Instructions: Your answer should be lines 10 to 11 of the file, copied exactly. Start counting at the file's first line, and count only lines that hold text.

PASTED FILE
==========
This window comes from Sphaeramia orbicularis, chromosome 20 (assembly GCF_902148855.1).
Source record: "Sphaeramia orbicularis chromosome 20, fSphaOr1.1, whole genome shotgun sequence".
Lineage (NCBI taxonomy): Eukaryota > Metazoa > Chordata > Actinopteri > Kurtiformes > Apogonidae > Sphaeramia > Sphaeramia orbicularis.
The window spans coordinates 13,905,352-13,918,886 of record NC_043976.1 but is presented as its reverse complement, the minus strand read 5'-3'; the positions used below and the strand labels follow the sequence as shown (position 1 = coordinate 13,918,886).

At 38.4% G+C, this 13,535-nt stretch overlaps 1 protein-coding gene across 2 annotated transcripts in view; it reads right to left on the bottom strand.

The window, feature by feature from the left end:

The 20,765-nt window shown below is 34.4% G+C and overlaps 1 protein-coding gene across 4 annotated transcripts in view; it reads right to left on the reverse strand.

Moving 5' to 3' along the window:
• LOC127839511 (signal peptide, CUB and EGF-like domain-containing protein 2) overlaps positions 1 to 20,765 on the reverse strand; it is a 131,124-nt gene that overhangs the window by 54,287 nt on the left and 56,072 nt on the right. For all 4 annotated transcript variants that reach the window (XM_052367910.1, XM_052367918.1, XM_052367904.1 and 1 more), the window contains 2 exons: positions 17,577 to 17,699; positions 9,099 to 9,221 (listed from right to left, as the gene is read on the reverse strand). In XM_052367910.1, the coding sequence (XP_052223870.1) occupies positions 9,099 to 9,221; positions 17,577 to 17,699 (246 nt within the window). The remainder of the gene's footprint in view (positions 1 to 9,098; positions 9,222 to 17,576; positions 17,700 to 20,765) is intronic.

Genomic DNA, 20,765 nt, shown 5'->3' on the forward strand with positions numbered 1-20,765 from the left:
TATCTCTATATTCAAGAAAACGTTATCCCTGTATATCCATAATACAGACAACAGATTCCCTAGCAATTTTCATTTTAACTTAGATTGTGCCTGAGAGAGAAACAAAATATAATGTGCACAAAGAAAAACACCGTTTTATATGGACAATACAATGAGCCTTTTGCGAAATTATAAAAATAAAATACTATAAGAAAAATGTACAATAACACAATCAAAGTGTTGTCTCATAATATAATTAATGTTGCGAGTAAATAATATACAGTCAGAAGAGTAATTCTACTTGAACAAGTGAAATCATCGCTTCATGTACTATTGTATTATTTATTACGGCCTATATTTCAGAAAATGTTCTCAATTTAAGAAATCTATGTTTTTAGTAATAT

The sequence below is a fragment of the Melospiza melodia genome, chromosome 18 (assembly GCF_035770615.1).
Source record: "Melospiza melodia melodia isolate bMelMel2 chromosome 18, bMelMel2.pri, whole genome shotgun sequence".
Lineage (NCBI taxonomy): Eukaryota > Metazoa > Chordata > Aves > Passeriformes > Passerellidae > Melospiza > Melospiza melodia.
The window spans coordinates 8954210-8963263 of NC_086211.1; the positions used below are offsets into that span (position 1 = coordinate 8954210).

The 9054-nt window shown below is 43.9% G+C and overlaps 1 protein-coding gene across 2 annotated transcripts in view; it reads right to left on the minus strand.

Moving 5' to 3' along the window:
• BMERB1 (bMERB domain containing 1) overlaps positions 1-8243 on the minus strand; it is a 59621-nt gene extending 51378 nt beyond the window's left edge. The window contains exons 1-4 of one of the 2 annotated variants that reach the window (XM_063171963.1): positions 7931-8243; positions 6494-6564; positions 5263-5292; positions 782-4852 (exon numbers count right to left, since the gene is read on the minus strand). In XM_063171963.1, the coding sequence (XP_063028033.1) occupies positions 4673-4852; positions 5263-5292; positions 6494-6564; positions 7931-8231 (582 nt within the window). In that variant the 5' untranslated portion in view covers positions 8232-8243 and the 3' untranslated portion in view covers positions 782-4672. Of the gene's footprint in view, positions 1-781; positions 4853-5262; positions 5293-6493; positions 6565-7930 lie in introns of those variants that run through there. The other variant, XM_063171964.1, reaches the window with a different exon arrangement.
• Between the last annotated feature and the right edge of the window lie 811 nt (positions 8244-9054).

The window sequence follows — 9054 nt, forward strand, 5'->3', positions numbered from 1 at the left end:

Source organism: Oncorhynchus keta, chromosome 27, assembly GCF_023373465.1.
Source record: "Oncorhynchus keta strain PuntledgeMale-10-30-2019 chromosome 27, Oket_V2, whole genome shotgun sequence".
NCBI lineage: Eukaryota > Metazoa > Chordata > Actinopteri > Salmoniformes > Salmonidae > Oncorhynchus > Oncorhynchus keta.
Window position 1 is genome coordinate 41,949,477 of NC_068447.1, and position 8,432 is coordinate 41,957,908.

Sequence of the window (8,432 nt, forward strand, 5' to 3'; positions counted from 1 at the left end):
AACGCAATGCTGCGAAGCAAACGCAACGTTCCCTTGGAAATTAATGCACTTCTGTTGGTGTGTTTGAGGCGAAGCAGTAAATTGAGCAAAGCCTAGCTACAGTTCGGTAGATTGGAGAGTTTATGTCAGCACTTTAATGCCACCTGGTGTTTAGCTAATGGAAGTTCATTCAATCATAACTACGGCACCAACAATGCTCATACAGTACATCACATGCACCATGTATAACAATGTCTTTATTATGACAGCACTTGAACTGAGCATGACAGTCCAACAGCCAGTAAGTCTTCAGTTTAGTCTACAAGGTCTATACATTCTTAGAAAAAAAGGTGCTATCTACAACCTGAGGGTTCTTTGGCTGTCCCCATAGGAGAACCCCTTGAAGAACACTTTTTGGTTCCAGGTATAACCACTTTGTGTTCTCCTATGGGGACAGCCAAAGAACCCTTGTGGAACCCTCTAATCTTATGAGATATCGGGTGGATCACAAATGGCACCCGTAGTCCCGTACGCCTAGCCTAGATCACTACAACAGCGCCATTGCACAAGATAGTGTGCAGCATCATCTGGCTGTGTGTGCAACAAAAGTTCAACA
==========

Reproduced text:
Genomic DNA, 20,765 nt, shown 5'->3' on the forward strand with positions numbered 1-20,765 from the left:
TATCTCTATATTCAAGAAAACGTTATCCCTGTATATCCATAATACAGACAACAGATTCCCTAGCAATTTTCATTTTAACTTAGATTGTGCCTGAGAGAGAAACAAAATATAATGTGCACAAAGAAAAACACCGTTTTATATGGACAATACAATGAGCCTTTTGCGAAATTATAAAAATAAAATACTATAAGAAAAATGTACAATAACACAATCAAAGTGTTGTCTCATAATATAATTAATGTTGCGAGTAAATAATATACAGTCAGAAGAGTAATTCTACTTGAACAAGTGAAATCATCGCTTCATGTACTATTGTATTATTTATTACGGCCTATATTTCAGAAAATGTTCTCAATTTAAGAAATCTATGTTTTTAGTAATAT